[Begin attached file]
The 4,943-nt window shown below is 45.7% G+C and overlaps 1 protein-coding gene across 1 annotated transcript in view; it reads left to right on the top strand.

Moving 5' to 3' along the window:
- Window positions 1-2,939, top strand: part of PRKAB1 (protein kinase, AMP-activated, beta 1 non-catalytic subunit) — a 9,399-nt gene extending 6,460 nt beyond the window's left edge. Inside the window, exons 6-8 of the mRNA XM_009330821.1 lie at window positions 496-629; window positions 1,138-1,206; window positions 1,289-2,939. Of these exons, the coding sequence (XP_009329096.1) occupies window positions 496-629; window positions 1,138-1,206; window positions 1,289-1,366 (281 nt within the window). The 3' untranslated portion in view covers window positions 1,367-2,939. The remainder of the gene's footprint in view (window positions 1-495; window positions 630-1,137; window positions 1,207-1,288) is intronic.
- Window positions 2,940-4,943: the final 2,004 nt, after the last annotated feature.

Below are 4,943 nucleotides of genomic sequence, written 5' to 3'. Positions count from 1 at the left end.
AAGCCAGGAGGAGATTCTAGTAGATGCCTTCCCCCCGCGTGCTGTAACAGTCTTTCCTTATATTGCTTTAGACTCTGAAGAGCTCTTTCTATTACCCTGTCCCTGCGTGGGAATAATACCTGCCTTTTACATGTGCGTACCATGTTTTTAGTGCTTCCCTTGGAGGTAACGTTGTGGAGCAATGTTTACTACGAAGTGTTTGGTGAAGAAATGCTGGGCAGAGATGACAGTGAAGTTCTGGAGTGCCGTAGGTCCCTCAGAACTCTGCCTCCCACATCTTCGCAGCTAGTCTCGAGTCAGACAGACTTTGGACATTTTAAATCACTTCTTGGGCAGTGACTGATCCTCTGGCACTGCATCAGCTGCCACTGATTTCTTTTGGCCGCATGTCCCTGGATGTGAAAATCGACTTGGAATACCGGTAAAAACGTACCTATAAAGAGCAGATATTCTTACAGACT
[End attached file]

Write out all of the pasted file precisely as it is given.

The 4,943-nt window shown below is 45.7% G+C and overlaps 1 protein-coding gene across 1 annotated transcript in view; it reads left to right on the top strand.

Moving 5' to 3' along the window:
- Window positions 1-2,939, top strand: part of PRKAB1 (protein kinase, AMP-activated, beta 1 non-catalytic subunit) — a 9,399-nt gene extending 6,460 nt beyond the window's left edge. Inside the window, exons 6-8 of the mRNA XM_009330821.1 lie at window positions 496-629; window positions 1,138-1,206; window positions 1,289-2,939. Of these exons, the coding sequence (XP_009329096.1) occupies window positions 496-629; window positions 1,138-1,206; window positions 1,289-1,366 (281 nt within the window). The 3' untranslated portion in view covers window positions 1,367-2,939. The remainder of the gene's footprint in view (window positions 1-495; window positions 630-1,137; window positions 1,207-1,288) is intronic.
- Window positions 2,940-4,943: the final 2,004 nt, after the last annotated feature.

Below are 4,943 nucleotides of genomic sequence, written 5' to 3'. Positions count from 1 at the left end.
AAGCCAGGAGGAGATTCTAGTAGATGCCTTCCCCCCGCGTGCTGTAACAGTCTTTCCTTATATTGCTTTAGACTCTGAAGAGCTCTTTCTATTACCCTGTCCCTGCGTGGGAATAATACCTGCCTTTTACATGTGCGTACCATGTTTTTAGTGCTTCCCTTGGAGGTAACGTTGTGGAGCAATGTTTACTACGAAGTGTTTGGTGAAGAAATGCTGGGCAGAGATGACAGTGAAGTTCTGGAGTGCCGTAGGTCCCTCAGAACTCTGCCTCCCACATCTTCGCAGCTAGTCTCGAGTCAGACAGACTTTGGACATTTTAAATCACTTCTTGGGCAGTGACTGATCCTCTGGCACTGCATCAGCTGCCACTGATTTCTTTTGGCCGCATGTCCCTGGATGTGAAAATCGACTTGGAATACCGGTAAAAACGTACCTATAAAGAGCAGATATTCTTACAGACT